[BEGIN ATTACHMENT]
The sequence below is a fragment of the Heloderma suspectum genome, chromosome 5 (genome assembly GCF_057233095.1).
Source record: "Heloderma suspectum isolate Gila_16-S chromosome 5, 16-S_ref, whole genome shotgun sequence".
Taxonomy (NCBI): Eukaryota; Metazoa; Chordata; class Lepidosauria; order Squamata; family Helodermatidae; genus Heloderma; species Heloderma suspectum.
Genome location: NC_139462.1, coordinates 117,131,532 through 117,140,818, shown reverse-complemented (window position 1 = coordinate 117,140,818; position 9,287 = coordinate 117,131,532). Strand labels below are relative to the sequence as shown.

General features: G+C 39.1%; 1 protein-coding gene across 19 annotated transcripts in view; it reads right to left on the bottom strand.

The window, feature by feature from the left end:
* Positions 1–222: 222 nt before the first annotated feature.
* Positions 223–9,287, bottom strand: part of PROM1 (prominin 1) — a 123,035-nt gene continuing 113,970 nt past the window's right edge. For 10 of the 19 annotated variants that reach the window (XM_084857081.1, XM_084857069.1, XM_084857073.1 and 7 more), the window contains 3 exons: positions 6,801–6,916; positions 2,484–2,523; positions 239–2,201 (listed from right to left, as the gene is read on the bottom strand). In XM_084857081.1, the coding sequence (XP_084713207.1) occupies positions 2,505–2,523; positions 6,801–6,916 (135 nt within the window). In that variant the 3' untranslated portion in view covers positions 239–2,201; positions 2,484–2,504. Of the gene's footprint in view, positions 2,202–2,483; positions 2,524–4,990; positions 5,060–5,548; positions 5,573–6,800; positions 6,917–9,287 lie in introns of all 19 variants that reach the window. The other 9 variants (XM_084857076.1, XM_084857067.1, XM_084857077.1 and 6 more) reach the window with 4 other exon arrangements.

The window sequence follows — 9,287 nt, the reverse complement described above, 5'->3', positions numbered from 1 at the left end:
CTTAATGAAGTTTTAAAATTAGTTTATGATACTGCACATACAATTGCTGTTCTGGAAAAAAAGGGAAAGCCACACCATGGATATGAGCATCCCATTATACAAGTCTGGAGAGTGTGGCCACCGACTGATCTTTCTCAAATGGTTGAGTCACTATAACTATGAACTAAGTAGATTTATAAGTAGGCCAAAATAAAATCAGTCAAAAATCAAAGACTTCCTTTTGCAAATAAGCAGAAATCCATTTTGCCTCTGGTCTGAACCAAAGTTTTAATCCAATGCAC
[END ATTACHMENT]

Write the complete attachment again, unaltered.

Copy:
The sequence below is a fragment of the Heloderma suspectum genome, chromosome 5 (genome assembly GCF_057233095.1).
Source record: "Heloderma suspectum isolate Gila_16-S chromosome 5, 16-S_ref, whole genome shotgun sequence".
Taxonomy (NCBI): Eukaryota; Metazoa; Chordata; class Lepidosauria; order Squamata; family Helodermatidae; genus Heloderma; species Heloderma suspectum.
Genome location: NC_139462.1, coordinates 117,131,532 through 117,140,818, shown reverse-complemented (window position 1 = coordinate 117,140,818; position 9,287 = coordinate 117,131,532). Strand labels below are relative to the sequence as shown.

General features: G+C 39.1%; 1 protein-coding gene across 19 annotated transcripts in view; it reads right to left on the bottom strand.

The window, feature by feature from the left end:
* Positions 1–222: 222 nt before the first annotated feature.
* Positions 223–9,287, bottom strand: part of PROM1 (prominin 1) — a 123,035-nt gene continuing 113,970 nt past the window's right edge. For 10 of the 19 annotated variants that reach the window (XM_084857081.1, XM_084857069.1, XM_084857073.1 and 7 more), the window contains 3 exons: positions 6,801–6,916; positions 2,484–2,523; positions 239–2,201 (listed from right to left, as the gene is read on the bottom strand). In XM_084857081.1, the coding sequence (XP_084713207.1) occupies positions 2,505–2,523; positions 6,801–6,916 (135 nt within the window). In that variant the 3' untranslated portion in view covers positions 239–2,201; positions 2,484–2,504. Of the gene's footprint in view, positions 2,202–2,483; positions 2,524–4,990; positions 5,060–5,548; positions 5,573–6,800; positions 6,917–9,287 lie in introns of all 19 variants that reach the window. The other 9 variants (XM_084857076.1, XM_084857067.1, XM_084857077.1 and 6 more) reach the window with 4 other exon arrangements.

The window sequence follows — 9,287 nt, the reverse complement described above, 5'->3', positions numbered from 1 at the left end:
CTTAATGAAGTTTTAAAATTAGTTTATGATACTGCACATACAATTGCTGTTCTGGAAAAAAAGGGAAAGCCACACCATGGATATGAGCATCCCATTATACAAGTCTGGAGAGTGTGGCCACCGACTGATCTTTCTCAAATGGTTGAGTCACTATAACTATGAACTAAGTAGATTTATAAGTAGGCCAAAATAAAATCAGTCAAAAATCAAAGACTTCCTTTTGCAAATAAGCAGAAATCCATTTTGCCTCTGGTCTGAACCAAAGTTTTAATCCAATGCAC